President Obama adds to ‘My Brother’s Keeper’ initiative


President Obama is expected to announce new commitments to his My Brother’s Keeper initiative during a town hall meeting on education early Monday morning.

The project, which aims to connect young black men with mentors and other assistance through the help of corporations, philanthropic organizations, and nonprofits has been under some scrutiny of late. Nonetheless companies in the Silicon Valley as well as the National Basketball Association have pledged to participate in the program.

For fourth straight year, Chicago high school graduates all college-bound


Chicago hasn’t been receiving the best attention for its educational offerings to students in the city. But one college preparatory academy is continuing to make leaps and bounds.

For the fourth straight year, Urban Prep Charter Academies’ campuses in Englewood and University Village will be sending its entire senior class to college this fall. 

Man quits Wall Street job to make a difference in the lives of youth

Marquis Taylor, 29, used to be a professional on Wall Street, but he left his six figure gig in real estate finance to fully dedicate his time to youth.

Through his grassroots organization Coaching4Change, Taylor works with low-income adolescents by actively presenting them with a positive black male image.

Taylor works with disengaged high school students who are on the verge of dropping out. Why? Because it was once him at a point in time.

Mother of Unjustly Incarcerated Son Pens Letter Describing a Mother’s Day Without Him

Last year, Brandon Jackson was sentenced to 12 years in prison by an all-white jury after defending himself against a group of white males who’d attacked him.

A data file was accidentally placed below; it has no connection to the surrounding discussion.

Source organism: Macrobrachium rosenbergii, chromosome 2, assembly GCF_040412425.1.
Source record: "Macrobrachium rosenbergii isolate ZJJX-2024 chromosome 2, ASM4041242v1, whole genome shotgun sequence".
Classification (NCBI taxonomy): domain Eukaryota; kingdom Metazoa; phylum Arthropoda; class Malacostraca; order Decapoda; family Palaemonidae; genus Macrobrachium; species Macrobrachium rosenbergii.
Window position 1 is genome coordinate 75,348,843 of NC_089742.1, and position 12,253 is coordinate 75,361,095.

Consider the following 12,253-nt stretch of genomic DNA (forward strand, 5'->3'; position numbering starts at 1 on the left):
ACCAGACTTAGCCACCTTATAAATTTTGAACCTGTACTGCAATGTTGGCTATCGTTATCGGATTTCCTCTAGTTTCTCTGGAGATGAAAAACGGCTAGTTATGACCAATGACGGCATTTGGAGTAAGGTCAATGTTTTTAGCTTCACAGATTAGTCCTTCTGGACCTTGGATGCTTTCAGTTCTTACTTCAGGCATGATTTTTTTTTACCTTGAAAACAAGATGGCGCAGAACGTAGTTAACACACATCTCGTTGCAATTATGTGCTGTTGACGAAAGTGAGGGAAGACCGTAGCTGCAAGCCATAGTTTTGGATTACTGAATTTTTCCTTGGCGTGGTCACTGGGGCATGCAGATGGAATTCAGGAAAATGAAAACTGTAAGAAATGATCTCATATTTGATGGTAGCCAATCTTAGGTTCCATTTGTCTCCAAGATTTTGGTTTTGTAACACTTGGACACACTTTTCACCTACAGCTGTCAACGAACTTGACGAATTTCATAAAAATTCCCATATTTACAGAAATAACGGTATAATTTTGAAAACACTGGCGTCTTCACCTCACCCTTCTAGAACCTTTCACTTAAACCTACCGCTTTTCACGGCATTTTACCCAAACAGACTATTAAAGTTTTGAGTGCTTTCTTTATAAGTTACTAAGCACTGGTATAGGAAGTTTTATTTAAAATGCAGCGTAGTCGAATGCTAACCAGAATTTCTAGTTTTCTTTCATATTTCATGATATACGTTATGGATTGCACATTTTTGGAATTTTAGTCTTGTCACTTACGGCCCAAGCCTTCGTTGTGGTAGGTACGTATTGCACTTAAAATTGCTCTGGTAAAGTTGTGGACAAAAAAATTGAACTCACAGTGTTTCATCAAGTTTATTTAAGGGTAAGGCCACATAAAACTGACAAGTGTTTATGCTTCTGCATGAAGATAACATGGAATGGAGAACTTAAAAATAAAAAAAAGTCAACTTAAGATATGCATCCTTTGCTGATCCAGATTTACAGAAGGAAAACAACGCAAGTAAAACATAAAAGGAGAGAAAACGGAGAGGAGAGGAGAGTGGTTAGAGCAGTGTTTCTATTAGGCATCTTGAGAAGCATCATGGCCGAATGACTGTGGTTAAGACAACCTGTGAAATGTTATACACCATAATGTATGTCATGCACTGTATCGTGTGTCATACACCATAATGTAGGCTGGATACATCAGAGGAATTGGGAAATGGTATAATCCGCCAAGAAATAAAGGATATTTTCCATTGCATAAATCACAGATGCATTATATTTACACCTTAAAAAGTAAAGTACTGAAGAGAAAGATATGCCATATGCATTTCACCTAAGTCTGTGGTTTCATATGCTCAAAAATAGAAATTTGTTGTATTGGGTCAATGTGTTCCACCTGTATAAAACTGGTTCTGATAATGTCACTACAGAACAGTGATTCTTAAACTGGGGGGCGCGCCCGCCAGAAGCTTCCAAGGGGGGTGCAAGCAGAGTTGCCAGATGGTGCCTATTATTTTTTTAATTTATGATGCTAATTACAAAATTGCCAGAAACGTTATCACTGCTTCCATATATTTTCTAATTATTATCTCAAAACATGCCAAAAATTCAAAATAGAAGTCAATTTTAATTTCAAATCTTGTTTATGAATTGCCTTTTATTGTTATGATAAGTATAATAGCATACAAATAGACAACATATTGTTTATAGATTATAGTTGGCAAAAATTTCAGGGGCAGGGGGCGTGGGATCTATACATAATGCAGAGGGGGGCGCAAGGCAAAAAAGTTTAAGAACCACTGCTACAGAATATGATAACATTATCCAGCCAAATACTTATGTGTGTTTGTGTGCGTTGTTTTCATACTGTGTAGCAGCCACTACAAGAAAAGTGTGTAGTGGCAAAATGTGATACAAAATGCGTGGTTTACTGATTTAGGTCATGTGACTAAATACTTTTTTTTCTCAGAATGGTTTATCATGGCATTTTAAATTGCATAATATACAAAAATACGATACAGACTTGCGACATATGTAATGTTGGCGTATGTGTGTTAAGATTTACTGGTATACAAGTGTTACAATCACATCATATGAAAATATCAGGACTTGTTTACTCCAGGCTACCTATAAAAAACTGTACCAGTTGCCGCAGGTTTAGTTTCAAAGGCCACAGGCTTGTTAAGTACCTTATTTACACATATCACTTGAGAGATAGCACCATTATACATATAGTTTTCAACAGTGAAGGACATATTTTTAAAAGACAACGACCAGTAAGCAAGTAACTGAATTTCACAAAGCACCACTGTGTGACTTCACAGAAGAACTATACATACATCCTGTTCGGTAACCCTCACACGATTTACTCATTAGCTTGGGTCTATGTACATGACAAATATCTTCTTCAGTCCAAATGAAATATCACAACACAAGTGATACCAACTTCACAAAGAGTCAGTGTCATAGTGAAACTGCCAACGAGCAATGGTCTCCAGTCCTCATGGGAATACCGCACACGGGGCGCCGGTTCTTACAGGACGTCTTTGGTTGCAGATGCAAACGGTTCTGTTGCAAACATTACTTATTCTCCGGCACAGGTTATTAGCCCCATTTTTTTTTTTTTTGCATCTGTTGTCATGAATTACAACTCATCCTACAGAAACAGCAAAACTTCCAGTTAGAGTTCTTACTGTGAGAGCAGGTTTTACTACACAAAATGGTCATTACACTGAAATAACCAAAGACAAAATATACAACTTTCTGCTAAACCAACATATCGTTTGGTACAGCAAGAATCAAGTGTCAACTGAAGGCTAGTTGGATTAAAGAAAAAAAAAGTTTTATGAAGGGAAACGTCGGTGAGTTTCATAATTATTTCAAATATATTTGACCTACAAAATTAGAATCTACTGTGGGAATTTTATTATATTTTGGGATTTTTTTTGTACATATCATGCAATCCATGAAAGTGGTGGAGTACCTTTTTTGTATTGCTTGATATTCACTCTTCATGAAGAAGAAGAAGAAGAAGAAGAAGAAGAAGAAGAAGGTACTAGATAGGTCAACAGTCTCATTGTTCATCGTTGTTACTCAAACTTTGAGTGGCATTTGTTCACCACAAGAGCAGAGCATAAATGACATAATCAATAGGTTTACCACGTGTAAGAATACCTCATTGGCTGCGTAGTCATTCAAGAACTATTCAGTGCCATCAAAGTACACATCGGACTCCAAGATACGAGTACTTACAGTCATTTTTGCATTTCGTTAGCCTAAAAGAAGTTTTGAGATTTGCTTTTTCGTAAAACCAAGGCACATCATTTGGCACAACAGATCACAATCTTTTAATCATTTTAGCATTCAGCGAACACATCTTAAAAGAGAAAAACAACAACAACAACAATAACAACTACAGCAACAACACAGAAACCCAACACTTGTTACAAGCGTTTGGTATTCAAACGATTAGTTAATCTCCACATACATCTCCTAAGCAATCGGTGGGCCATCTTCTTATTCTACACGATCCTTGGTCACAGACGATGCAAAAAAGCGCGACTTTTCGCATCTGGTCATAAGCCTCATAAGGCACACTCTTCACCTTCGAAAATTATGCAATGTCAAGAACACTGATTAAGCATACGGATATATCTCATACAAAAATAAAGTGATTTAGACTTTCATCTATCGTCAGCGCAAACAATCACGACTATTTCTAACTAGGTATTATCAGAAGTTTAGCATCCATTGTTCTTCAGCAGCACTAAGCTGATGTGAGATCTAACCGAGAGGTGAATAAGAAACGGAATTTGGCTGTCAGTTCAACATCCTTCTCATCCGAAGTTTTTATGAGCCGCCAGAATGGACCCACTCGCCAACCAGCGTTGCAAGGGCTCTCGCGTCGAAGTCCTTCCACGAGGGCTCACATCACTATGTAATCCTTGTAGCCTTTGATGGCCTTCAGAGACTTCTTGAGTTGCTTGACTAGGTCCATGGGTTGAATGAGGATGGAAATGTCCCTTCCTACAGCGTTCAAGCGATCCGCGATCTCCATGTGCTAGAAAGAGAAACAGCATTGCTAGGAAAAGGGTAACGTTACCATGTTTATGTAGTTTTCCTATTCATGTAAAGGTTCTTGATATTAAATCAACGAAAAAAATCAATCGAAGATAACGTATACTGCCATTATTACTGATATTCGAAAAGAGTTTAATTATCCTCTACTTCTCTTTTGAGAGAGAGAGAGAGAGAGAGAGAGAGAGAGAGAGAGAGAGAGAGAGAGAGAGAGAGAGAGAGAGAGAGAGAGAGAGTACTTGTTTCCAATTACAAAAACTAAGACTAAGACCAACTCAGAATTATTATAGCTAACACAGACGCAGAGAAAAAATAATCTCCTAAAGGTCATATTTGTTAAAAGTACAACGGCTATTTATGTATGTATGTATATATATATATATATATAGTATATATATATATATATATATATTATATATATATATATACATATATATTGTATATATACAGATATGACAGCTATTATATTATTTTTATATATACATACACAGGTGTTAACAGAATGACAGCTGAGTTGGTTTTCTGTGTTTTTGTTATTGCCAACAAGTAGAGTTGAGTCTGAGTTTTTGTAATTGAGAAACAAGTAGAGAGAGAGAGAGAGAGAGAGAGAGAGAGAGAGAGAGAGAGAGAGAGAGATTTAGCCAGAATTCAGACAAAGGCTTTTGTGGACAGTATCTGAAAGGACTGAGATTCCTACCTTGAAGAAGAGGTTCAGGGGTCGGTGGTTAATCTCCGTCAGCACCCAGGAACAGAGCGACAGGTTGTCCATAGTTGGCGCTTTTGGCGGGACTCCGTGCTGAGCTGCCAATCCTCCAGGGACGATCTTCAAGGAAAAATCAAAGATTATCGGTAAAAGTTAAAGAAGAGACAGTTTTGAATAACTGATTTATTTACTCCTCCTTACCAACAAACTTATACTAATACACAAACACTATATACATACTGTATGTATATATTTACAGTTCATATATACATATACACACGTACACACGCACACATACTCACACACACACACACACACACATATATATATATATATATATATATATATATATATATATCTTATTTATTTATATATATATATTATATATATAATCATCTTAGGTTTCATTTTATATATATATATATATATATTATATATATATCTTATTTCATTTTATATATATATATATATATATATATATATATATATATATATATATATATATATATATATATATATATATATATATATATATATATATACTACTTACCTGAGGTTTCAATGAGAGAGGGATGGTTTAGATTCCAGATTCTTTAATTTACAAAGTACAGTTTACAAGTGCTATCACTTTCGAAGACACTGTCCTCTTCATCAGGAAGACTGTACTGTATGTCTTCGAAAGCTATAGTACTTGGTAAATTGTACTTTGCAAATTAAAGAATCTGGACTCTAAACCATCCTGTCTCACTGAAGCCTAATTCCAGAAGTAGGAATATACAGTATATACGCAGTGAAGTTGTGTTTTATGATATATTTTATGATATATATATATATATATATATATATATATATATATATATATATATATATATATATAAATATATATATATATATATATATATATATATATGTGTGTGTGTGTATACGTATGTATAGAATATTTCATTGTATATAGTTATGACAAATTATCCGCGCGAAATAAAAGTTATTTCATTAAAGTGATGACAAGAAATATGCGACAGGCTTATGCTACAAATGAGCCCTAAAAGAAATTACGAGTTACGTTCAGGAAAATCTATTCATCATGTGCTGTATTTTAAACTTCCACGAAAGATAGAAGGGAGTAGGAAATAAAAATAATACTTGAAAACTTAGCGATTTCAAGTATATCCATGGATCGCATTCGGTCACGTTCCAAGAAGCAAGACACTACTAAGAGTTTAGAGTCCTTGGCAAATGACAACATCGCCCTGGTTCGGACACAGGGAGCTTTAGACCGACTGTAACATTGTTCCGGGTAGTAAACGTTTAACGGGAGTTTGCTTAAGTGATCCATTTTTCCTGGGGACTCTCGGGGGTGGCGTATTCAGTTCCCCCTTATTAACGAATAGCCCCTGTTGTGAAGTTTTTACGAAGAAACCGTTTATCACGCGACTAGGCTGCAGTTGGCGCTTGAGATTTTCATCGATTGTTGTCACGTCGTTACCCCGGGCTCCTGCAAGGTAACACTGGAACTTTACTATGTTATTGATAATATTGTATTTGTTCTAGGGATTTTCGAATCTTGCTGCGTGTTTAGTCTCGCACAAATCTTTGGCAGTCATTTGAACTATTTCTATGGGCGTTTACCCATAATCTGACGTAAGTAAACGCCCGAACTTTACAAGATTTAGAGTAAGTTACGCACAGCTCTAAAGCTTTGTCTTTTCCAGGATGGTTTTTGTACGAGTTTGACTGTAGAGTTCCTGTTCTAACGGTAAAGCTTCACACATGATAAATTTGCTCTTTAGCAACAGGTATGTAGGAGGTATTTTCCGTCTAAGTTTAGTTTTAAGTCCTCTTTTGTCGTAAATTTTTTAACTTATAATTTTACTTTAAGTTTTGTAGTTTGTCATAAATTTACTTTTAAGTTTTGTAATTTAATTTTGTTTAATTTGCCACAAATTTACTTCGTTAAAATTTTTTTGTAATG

His story has made headlines throughout the country; but none have been more affected by this travesty than his mother, Gloria Fisher.

In a passionate, inspiring letter, Fisher discusses what it feels like to spend another Mother’s Day without her son.

Gendered Toys and the Effect They Can Have on Kids


As I babysat for a three-year old boy last night, I admired the way he played so carefree. I reflected on how playing is a child’s only real duty – with the exception of eating and sleeping. When I asked him what he did at school that day, he answered “played”, with the sort of tone that said “duh, what else?” I watched him run from one end of the house to the other sliding across the wooden floors and laughing. I watched him throw his plush football around, careless of where it landed, eager to pick it back up and toss it again. I watched him put together his train tracks and watch with slight boredom as his Thomas train slowly went around the tracks.

All of this amazed me as he bounced from toy to toy, excited to show me all the cool things that filled his playroom. But what I loved most about his large, toy-filled playroom was that some traditionally “girl” toys were present as well. He had a play kitchen set up complete with a play stove and oven; a large plastic doll house that featured miniature furniture and small dolls and a Barbie jeep truck, similar to the one I used to play with. All of these “girly” toys to the critical eye would seem out of place next to his Tonka trucks and plastic tool sets. Yet, I appreciated this mixture of “girl” and “boy” toys his mother provided for him.